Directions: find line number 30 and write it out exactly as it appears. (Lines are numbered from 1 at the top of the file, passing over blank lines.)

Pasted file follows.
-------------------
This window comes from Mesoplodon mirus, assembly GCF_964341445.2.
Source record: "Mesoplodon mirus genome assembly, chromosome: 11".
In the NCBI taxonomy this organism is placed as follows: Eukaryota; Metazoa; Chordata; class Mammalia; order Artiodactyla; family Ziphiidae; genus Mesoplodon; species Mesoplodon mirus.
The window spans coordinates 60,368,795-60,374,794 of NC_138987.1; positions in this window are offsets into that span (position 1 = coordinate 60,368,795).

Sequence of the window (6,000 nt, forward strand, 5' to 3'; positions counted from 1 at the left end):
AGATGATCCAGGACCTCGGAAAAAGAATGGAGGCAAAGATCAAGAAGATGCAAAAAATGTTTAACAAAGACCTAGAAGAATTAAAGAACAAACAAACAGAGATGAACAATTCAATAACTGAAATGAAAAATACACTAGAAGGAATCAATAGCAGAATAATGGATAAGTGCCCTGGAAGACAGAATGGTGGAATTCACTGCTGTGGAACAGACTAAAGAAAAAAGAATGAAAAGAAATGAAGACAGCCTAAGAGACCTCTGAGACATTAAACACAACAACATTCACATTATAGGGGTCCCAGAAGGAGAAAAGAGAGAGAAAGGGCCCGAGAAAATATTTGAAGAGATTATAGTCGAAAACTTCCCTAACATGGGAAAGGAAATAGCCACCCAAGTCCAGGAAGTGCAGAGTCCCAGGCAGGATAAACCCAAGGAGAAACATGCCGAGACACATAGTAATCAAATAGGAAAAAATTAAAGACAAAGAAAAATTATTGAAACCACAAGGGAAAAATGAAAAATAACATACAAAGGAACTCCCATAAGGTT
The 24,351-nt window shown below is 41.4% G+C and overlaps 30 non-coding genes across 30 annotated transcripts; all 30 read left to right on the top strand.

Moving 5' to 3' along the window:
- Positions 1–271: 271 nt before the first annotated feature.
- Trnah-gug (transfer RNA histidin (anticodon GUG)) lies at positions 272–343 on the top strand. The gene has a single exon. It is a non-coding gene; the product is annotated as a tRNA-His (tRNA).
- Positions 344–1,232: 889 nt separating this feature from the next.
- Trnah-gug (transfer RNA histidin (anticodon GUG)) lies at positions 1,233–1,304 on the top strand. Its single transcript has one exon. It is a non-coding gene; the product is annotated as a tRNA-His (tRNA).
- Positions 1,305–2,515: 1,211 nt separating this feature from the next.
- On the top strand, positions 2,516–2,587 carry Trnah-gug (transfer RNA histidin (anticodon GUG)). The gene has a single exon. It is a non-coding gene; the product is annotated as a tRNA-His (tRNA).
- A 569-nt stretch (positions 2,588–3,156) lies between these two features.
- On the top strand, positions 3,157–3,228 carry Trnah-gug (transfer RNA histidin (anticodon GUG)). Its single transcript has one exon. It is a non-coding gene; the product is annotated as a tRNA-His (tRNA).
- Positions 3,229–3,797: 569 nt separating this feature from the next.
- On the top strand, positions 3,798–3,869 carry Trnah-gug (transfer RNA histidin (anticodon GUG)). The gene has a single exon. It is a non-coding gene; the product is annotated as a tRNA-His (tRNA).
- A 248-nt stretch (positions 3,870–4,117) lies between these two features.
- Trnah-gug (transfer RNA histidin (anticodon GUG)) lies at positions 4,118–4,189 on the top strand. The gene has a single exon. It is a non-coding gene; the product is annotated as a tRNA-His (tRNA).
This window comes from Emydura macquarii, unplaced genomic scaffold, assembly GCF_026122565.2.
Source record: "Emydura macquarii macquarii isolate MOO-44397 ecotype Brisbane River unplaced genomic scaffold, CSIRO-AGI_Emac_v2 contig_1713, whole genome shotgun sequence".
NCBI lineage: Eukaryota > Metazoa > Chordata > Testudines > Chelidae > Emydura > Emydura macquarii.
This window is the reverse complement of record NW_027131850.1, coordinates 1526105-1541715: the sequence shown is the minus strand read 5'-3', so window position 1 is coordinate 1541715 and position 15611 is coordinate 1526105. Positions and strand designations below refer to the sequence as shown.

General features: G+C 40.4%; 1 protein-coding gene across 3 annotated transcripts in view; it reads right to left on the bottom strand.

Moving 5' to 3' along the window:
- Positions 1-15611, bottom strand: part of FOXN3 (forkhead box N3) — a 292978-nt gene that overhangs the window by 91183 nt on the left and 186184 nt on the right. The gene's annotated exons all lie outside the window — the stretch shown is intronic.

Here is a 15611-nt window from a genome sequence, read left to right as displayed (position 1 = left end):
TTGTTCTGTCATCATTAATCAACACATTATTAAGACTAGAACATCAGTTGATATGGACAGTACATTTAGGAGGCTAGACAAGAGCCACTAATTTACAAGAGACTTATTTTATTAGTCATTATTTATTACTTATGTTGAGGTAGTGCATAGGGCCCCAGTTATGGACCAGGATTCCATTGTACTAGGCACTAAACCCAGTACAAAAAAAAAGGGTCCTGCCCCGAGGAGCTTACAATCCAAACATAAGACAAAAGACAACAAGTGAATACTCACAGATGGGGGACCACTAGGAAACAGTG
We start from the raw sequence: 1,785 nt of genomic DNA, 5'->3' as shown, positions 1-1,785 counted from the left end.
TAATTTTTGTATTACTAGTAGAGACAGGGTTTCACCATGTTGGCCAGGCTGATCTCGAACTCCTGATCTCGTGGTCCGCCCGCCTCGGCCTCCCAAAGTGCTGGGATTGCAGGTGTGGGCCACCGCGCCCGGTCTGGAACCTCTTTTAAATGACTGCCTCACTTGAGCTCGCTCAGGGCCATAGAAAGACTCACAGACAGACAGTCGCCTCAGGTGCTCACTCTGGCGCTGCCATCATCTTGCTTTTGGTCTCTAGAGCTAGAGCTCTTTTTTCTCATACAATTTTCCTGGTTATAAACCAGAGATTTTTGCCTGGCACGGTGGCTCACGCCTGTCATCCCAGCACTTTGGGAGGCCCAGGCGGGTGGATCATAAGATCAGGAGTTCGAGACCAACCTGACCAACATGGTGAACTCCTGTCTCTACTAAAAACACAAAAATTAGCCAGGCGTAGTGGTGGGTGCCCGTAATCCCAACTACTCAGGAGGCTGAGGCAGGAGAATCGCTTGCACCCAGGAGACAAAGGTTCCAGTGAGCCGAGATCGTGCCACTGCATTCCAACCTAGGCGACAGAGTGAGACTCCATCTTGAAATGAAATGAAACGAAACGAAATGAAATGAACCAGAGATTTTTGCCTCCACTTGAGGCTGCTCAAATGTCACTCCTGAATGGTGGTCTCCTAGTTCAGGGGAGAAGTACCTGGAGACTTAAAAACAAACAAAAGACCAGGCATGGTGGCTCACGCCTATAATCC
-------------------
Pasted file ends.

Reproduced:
We start from the raw sequence: 1,785 nt of genomic DNA, 5'->3' as shown, positions 1-1,785 counted from the left end.